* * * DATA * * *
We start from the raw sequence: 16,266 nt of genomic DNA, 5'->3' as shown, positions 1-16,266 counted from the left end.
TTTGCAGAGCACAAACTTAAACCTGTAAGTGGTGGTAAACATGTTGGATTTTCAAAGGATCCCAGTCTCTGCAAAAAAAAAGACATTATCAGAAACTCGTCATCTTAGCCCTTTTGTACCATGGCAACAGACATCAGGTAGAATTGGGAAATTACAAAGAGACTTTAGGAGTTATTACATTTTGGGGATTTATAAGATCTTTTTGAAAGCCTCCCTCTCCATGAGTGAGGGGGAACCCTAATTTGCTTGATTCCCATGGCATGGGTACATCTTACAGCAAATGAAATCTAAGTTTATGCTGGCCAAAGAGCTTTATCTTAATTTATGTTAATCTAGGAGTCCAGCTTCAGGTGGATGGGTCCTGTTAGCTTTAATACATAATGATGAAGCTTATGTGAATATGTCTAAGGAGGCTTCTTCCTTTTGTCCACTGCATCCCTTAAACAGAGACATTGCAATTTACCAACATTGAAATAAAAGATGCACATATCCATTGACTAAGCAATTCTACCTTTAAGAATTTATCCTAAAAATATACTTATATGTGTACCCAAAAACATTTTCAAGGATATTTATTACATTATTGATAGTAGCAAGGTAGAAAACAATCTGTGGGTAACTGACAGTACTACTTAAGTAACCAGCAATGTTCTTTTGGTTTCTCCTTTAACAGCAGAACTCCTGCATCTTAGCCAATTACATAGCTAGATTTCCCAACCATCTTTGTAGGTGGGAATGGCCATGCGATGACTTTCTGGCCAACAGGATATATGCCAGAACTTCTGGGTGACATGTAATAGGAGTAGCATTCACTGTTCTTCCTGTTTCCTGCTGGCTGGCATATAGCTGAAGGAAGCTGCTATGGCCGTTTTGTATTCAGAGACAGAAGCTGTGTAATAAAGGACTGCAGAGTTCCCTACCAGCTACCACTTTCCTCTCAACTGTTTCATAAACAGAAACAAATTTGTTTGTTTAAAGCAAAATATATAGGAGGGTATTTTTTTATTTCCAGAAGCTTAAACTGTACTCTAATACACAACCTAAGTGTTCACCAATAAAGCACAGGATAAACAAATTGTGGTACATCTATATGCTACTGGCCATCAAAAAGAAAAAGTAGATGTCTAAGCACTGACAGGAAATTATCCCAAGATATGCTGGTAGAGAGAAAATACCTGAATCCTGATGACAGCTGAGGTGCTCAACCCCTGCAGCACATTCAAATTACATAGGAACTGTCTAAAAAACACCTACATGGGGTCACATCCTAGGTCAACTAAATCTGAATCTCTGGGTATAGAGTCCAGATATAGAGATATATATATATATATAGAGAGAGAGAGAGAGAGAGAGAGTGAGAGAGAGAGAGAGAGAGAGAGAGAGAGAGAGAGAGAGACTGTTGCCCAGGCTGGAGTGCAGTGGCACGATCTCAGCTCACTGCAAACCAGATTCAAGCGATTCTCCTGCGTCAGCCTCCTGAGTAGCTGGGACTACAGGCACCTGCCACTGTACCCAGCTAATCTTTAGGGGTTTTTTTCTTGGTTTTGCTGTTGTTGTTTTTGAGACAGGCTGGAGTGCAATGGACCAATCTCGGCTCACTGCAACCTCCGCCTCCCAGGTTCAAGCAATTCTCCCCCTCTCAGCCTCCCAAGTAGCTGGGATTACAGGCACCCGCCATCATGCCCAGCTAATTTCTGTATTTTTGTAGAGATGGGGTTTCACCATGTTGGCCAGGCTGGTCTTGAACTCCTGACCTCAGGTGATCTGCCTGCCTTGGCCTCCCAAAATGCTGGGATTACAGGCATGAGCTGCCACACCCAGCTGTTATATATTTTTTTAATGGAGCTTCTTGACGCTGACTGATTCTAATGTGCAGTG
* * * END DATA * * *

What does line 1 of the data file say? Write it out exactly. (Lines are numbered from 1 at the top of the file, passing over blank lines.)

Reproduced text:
We start from the raw sequence: 16,266 nt of genomic DNA, 5'->3' as shown, positions 1-16,266 counted from the left end.